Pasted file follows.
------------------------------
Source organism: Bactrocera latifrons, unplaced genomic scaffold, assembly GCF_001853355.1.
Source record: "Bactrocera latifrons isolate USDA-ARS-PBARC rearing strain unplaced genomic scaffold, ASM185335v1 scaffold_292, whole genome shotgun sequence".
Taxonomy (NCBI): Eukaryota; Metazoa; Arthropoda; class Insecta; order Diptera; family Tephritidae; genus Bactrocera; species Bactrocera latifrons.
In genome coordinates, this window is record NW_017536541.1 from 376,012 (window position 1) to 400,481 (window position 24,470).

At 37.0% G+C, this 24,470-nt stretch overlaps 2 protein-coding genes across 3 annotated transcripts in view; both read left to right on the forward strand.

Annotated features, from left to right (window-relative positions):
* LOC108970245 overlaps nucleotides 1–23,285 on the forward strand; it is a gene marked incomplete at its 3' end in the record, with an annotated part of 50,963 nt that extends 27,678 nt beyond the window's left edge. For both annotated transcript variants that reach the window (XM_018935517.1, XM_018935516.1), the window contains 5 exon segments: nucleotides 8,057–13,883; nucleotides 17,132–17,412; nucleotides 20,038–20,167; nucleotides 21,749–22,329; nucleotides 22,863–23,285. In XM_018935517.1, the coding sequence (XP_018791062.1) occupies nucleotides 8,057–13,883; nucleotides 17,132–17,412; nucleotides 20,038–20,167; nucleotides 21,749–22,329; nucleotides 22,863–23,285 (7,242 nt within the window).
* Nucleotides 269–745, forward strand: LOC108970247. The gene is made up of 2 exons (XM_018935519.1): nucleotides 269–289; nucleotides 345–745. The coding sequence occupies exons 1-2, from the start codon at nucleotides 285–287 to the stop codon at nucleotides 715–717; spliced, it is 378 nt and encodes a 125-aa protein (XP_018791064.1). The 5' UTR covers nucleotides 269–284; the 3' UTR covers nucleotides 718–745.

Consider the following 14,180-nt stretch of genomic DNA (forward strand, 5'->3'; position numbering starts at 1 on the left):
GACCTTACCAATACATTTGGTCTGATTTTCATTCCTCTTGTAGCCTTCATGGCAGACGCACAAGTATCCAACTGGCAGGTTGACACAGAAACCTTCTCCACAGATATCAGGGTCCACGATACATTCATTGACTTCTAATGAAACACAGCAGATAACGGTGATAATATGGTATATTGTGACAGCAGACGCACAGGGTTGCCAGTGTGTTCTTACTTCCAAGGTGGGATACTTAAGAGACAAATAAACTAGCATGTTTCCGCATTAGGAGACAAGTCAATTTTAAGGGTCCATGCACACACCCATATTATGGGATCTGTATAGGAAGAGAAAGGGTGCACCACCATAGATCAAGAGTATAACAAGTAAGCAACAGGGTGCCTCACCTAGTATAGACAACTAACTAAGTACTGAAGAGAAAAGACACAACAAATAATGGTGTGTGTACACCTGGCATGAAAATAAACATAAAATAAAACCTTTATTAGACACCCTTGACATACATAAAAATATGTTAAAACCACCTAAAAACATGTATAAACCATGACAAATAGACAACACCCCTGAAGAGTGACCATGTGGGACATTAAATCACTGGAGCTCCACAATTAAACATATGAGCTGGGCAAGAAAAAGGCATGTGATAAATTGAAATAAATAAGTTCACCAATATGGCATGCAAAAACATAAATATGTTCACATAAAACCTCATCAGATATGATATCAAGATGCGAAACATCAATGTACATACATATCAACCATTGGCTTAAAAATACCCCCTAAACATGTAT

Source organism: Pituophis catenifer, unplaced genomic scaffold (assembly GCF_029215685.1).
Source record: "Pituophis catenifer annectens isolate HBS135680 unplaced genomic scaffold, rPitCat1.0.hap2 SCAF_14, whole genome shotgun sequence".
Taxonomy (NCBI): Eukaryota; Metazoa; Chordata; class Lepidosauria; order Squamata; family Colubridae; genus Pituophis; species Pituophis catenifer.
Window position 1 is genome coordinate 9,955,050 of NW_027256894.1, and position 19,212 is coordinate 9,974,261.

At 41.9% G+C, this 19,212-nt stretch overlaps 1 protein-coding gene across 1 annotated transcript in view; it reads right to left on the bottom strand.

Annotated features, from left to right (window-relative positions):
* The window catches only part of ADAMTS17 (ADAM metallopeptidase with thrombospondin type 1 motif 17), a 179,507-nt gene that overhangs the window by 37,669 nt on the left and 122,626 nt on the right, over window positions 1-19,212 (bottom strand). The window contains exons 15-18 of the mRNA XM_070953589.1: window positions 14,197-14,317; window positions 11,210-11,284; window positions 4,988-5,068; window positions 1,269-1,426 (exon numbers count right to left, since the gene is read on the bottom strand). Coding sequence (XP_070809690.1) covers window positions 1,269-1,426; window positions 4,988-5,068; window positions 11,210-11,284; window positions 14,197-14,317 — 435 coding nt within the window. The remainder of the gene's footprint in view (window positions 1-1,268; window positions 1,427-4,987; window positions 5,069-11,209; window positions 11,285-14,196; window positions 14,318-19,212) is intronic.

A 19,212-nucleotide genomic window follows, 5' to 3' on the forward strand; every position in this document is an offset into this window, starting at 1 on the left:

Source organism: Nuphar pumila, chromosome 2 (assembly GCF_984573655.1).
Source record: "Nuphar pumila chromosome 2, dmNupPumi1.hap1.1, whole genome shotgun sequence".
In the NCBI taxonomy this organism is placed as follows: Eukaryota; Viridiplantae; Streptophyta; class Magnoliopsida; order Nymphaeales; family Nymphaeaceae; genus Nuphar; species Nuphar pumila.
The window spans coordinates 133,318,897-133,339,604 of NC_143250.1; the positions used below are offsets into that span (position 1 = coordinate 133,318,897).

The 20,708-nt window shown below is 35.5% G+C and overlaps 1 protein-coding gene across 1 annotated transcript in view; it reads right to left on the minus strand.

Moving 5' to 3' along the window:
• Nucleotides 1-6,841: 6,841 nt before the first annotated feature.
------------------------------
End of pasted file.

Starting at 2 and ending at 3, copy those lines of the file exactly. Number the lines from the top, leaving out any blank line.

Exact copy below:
Source record: "Bactrocera latifrons isolate USDA-ARS-PBARC rearing strain unplaced genomic scaffold, ASM185335v1 scaffold_292, whole genome shotgun sequence".
Taxonomy (NCBI): Eukaryota; Metazoa; Arthropoda; class Insecta; order Diptera; family Tephritidae; genus Bactrocera; species Bactrocera latifrons.